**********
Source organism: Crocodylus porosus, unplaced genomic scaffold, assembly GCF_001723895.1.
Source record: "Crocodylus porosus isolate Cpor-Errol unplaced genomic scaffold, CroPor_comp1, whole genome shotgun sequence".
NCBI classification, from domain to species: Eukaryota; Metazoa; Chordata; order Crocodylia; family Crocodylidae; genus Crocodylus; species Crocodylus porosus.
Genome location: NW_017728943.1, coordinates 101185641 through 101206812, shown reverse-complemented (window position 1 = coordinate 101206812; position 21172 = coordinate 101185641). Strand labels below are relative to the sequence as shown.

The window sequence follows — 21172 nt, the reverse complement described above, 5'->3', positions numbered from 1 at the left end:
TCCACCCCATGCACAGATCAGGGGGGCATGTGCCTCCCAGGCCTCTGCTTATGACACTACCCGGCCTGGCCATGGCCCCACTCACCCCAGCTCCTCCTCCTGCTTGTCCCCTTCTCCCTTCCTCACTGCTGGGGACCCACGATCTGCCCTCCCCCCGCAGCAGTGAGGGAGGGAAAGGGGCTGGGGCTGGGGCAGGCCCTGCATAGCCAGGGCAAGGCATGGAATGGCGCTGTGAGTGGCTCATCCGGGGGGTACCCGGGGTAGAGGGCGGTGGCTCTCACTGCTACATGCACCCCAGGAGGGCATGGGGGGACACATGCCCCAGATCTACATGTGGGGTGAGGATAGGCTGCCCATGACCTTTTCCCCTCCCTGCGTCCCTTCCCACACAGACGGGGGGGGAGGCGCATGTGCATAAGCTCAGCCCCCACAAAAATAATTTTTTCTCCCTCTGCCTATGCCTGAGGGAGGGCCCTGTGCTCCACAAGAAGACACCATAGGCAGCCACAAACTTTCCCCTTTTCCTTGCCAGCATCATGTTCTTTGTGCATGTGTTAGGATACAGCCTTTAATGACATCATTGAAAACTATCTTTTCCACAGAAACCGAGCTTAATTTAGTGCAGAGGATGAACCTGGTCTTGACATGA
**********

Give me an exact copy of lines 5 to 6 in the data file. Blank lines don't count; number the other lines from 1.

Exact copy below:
The window sequence follows — 21172 nt, the reverse complement described above, 5'->3', positions numbered from 1 at the left end:
TCCACCCCATGCACAGATCAGGGGGGCATGTGCCTCCCAGGCCTCTGCTTATGACACTACCCGGCCTGGCCATGGCCCCACTCACCCCAGCTCCTCCTCCTGCTTGTCCCCTTCTCCCTTCCTCACTGCTGGGGACCCACGATCTGCCCTCCCCCCGCAGCAGTGAGGGAGGGAAAGGGGCTGGGGCTGGGGCAGGCCCTGCATAGCCAGGGCAAGGCATGGAATGGCGCTGTGAGTGGCTCATCCGGGGGGTACCCGGGGTAGAGGGCGGTGGCTCTCACTGCTACATGCACCCCAGGAGGGCATGGGGGGACACATGCCCCAGATCTACATGTGGGGTGAGGATAGGCTGCCCATGACCTTTTCCCCTCCCTGCGTCCCTTCCCACACAGACGGGGGGGGAGGCGCATGTGCATAAGCTCAGCCCCCACAAAAATAATTTTTTCTCCCTCTGCCTATGCCTGAGGGAGGGCCCTGTGCTCCACAAGAAGACACCATAGGCAGCCACAAACTTTCCCCTTTTCCTTGCCAGCATCATGTTCTTTGTGCATGTGTTAGGATACAGCCTTTAATGACATCATTGAAAACTATCTTTTCCACAGAAACCGAGCTTAATTTAGTGCAGAGGATGAACCTGGTCTTGACATGA